ART VERSUS NATURE
ful until our feeling, crystallized into thought and treat ment, raises it to art.
The grasses then being such a fragment must be made "art" before they can lose their character of "specimens." We must so treat them that they are changed to something emotional - our emotion.
In order to create emotion in that which is endowed with form we must make of that object a "unit." And a unit is something that has consistency, it is free from unreasoning contradictions; for instance, Fig. 2 is a mass of lines and movements so puzzling to the eye that it simply looks and is worried, it studies. In that condition the mind does not permit any emotion to arise. These lines and movements must be ordered, made intelligible, governed by reason, controlled by intellect, if they are to create emotion.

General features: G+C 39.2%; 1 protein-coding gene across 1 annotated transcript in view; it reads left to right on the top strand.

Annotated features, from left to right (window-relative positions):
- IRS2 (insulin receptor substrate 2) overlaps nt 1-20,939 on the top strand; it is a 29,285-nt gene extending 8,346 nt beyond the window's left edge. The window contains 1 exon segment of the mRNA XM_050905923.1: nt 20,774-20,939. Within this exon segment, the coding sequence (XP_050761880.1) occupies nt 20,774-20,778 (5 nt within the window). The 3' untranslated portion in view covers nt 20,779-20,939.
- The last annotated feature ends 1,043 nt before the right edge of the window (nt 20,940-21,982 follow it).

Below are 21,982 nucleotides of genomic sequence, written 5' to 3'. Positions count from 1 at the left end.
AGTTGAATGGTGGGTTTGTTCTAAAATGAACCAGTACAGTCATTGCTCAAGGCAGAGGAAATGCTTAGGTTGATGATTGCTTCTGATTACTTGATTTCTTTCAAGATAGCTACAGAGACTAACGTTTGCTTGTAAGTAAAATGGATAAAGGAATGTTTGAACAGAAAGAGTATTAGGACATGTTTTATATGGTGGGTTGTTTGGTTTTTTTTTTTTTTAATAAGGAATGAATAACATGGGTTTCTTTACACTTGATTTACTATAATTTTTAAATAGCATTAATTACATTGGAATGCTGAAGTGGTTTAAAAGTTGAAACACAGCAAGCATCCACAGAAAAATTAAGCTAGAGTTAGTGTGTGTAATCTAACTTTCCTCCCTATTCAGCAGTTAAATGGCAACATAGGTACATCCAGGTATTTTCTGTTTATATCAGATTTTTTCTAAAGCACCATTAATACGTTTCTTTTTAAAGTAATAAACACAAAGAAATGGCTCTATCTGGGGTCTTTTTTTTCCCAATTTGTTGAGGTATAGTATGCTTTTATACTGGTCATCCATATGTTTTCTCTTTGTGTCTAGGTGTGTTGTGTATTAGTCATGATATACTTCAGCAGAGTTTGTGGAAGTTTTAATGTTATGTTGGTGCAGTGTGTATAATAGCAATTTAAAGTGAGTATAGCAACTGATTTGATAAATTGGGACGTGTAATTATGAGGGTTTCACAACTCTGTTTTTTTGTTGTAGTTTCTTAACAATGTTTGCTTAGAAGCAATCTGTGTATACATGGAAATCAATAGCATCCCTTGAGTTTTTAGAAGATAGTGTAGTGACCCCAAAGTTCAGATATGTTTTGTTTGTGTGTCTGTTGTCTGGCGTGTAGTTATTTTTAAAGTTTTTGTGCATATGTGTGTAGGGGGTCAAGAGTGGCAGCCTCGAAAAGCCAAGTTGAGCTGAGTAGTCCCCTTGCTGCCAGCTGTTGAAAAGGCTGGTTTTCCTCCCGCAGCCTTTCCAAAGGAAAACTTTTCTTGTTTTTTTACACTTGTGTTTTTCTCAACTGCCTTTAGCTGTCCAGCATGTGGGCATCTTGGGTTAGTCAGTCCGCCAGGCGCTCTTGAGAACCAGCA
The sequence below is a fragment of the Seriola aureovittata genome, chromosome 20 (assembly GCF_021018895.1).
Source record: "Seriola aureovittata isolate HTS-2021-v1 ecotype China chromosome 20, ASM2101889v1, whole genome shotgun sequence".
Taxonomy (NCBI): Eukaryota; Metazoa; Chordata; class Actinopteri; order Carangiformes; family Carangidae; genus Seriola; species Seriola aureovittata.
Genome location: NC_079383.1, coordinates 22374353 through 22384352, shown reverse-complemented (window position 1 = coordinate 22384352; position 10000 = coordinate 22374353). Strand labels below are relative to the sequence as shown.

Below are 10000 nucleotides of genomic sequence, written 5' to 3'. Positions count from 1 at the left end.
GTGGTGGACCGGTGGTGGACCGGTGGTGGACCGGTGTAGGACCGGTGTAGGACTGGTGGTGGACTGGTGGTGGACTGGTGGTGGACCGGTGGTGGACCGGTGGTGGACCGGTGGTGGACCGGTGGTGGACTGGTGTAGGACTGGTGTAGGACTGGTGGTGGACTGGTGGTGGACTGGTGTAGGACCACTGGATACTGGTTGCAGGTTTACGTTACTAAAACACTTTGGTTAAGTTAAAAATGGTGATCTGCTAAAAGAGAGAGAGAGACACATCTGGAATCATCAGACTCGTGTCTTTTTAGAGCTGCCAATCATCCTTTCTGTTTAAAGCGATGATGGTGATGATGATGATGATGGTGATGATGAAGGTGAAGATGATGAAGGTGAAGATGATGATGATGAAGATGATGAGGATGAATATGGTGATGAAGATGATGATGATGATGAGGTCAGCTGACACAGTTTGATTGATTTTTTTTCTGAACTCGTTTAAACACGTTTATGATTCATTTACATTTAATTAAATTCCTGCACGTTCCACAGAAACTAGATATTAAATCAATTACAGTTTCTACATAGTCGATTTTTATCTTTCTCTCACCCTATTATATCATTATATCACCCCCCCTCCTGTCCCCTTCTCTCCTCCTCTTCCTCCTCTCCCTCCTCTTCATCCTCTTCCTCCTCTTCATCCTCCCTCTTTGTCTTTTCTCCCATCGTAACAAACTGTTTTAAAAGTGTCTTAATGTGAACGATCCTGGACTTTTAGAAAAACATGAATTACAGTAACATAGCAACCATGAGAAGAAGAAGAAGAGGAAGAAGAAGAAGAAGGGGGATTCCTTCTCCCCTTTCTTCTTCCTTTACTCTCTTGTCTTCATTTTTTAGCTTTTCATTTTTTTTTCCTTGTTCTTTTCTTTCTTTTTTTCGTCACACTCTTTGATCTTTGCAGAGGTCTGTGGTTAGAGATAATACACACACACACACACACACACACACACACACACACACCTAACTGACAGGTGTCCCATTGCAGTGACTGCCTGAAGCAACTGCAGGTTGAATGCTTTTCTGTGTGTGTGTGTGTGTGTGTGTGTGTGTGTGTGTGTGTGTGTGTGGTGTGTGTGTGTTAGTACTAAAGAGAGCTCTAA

Let us take a single blade of grass; it will give prob lems difficult enough for the mind. It is as much "nature" as any other of the innumerable waving things that make up the meadow. We have drawn it as it was found in the field,-Fig. 3, where it was beautiful because it was part of the whole; here it is not beautiful in its detached form but it contains ele ments of beauty, and our art can realize them and thus insure a pleasurable emotion to the beholder. One reason why it is not beautiful here is that it contains a contradiction and the mind is worried, for the suggestion